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Speech by First Lady of the United States at the Global Literacy Conference in New York

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©Shealah Craighead/White House
Mrs. Laura Bush delivers opening remarks during the White House Conference on Global Literacy. The program was held at the New York Public Library.

20 September 2006 - Transcript of speech by Laura Bush, First Lady of the United States, at the Global Literacy Conference in New York on Monday 18 September.

Thank you, Secretary Rice, for your very kind introduction, including the interesting story about your life and your grandparents.

I want to recognize the Secretary General [sic] of UNESCO, Dr. Matsuura. Thank you very much. Today's conference is a project of UNESCO's and the United States Department of Education and the State Department. So I want to thank you very much for everything you've done to facilitate today's conference.

Secretary Margaret Spellings, who is the United States Secretary of Education, you'll be hearing from her later. Or have they already heard from you? She's great, and the Department of Education has been very important to this event, as well. The head of USAID, Ambassador Randall Tobias, is here; Dr. Gregorian, who you heard from, the Chairman of the Carnegie Foundation; Gerri Elliott, who is the Corporate Vice President of Microsoft and will be one of our panel moderators; Dr. Paul LeClerc, the President and Chief Executive Officer of the New York Public Library; and Catie Marron, the Chair of the Board of Trustees of the New York Public Library. Thank you all very much for this perfect venue to talk about education.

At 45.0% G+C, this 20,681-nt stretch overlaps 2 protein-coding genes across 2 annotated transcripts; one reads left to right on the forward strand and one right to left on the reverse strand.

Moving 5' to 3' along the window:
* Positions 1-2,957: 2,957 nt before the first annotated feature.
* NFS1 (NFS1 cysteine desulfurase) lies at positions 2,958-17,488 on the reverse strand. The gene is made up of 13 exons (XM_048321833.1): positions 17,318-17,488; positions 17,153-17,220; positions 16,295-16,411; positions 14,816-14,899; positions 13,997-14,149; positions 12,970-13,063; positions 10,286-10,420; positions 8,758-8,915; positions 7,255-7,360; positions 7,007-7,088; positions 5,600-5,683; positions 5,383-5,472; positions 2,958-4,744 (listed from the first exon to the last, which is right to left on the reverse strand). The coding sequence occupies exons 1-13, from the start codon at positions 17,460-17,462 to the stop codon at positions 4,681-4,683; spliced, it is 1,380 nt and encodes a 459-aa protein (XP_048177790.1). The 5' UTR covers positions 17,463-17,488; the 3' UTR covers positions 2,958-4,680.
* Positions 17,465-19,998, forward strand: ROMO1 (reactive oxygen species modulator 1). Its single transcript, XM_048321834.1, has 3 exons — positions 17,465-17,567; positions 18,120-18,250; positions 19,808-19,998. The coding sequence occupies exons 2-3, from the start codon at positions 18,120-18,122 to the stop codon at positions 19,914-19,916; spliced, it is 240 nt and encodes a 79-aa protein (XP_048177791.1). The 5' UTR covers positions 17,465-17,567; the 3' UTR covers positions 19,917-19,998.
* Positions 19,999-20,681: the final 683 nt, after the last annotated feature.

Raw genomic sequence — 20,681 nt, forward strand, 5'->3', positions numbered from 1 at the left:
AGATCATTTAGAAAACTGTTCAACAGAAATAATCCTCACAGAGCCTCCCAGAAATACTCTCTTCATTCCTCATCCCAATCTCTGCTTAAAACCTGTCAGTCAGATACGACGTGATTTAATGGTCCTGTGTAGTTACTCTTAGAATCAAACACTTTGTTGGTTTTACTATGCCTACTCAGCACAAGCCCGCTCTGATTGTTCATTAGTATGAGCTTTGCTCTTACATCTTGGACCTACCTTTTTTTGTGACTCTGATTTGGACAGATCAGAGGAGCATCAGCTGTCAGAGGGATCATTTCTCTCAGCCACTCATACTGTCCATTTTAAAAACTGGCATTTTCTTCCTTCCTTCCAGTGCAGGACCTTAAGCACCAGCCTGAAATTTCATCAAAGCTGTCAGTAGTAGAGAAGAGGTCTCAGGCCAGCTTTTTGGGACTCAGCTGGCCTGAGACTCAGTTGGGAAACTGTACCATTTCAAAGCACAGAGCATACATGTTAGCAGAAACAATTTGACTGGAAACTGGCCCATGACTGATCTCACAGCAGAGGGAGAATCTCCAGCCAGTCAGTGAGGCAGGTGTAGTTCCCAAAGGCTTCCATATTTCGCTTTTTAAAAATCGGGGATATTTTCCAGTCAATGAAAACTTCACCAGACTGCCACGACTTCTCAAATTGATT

First ladies, ministers of education and distinguished guests, welcome to the White House Conference on Global Literacy.

My special guests today are people I love to share books with: my mother, Jenna Welch -- (applause) -- my mother-in-law, Barbara Bush -- (applause) -- and my daughter, Barbara. (Applause.) We represent three generations of women who love to read. Reading, in fact, is so important to us -- is such a part of our lives -- that our lives have been built around it. My mother loved to read, and she taught me to love reading. I liked reading so much that I made it into my career by becoming a teacher and a librarian.